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matriculate

[verb muh-trik-yuh-leyt; noun muh-trik-yuh-lit]
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verb (used with object), ma·tric·u·lat·ed, ma·tric·u·lat·ing.
  1. to enroll in a college or university as a candidate for a degree.
  2. to register (a coat of arms), used especially in Scottish heraldry.
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verb (used without object), ma·tric·u·lat·ed, ma·tric·u·lat·ing.
  1. to be matriculated.
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noun
  1. a person who has been matriculated.
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Origin of matriculate

1480–90 for earlier sense; < Medieval Latin mātrīculātus (person) listed (for some specific duty), equivalent to mātrīcul(a) list (see matriculant) + -ātus -ate1
Related formsma·tric·u·la·tion, nounma·tric·u·la·tor, nounre·ma·tric·u·late, verb, re·ma·tric·u·lat·ed, re·ma·tric·u·lat·ing.un·ma·tric·u·lat·ed, adjective
Dictionary.com Unabridged Based on the Random House Unabridged Dictionary, © Random House, Inc. 2018

Examples from the Web for matriculate

Historical Examples

  • Subsequently, I learnt that this was the third year he had vainly attempted to matriculate.

    Youth

    Leo Tolstoy

  • He has to matriculate this year, it's frightfully difficult.

    A Young Girl's Diary

    An Anonymous Young Girl

  • You have made up your mind immediately you matriculate at her Universities.

    The London Pulpit

    J. Ewing Ritchie

  • I had presently to arrange a holiday and go to London to matriculate, and so it was I came upon my aunt and uncle again.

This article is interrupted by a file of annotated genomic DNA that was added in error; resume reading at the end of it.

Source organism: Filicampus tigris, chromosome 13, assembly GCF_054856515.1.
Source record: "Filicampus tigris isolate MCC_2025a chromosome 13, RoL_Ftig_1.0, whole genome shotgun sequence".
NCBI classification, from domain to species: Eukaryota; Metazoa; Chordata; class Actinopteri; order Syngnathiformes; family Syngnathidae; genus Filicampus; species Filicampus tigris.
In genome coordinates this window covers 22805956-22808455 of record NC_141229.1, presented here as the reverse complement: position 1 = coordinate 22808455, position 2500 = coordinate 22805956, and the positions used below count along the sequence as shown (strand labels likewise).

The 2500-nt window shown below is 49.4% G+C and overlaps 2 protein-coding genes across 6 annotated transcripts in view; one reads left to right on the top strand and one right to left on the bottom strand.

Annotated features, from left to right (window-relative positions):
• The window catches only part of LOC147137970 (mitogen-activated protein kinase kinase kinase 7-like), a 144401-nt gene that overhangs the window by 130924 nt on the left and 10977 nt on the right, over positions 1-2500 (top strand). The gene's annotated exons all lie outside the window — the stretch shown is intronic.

Tono Bungay

    H. G. Wells

  • He leaves home provided with his ordinary apparel, which he is compelled to abandon, on becoming a matriculate.


British Dictionary definitions for matriculate

matriculate

verb (məˈtrɪkjʊˌleɪt)
  1. to enrol or be enrolled in an institution, esp a college or university
  2. (intr) to attain the academic standard required for a course at such an institution
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noun (məˈtrɪkjʊlɪt)
  1. Also called: matriculant a person who has matriculated
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Derived Formsmatriculator, noun

Word Origin

C16: from Medieval Latin mātrīculāre to register, from mātrīcula, diminutive of matrix list, matrix
Collins English Dictionary - Complete & Unabridged 2012 Digital Edition © William Collins Sons & Co. Ltd. 1979, 1986 © HarperCollins Publishers 1998, 2000, 2003, 2005, 2006, 2007, 2009, 2012

Word Origin and History for matriculate

v.

1570s, "to admit a student to a college by enrolling his name on the register," from Late Latin matriculatus, past participle of matriculare "to register," from Latin matricula "public register," diminutive of matrix (genitive matricis) "list, roll," also "sources, womb" (see matrix).

The connection of senses in the Latin word seems to be via confusion of Greek metra "womb" (from meter "mother;" see mother (n.1)) and an identical but different Greek word metra meaning "register, lot" (see meter (n.2)). Evidently Latin matrix was used to translate both, though it originally shared meaning with only one. Related: Matriculated; matriculating.

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Online Etymology Dictionary, © 2010 Douglas Harper